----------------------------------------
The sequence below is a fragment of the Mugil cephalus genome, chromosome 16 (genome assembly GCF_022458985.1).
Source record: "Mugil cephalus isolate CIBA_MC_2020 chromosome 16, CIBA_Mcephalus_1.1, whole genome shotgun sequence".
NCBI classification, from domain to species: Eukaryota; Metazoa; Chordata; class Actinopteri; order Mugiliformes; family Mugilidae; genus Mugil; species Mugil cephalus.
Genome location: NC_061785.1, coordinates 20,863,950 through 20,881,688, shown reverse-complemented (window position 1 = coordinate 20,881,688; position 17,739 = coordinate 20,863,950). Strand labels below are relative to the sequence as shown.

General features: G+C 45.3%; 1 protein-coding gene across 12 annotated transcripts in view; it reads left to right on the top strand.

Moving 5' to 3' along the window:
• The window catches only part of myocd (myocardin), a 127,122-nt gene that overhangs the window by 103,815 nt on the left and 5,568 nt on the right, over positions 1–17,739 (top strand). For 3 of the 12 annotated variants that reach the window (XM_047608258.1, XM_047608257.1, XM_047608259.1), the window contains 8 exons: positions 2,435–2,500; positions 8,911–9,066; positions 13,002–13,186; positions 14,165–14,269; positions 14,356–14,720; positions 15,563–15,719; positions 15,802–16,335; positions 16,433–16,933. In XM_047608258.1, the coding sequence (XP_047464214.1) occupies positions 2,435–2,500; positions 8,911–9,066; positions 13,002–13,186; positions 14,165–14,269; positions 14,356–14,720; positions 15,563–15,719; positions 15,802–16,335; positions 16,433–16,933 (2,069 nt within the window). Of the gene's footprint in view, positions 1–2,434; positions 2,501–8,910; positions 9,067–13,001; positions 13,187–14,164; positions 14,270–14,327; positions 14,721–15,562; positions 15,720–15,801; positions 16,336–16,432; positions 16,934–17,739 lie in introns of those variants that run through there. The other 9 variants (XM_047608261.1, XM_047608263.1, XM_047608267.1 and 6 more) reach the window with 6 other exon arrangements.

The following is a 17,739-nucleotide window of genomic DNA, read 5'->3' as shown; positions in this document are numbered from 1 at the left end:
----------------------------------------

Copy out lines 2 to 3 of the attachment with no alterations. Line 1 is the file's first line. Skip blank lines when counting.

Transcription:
Source record: "Mugil cephalus isolate CIBA_MC_2020 chromosome 16, CIBA_Mcephalus_1.1, whole genome shotgun sequence".
NCBI classification, from domain to species: Eukaryota; Metazoa; Chordata; class Actinopteri; order Mugiliformes; family Mugilidae; genus Mugil; species Mugil cephalus.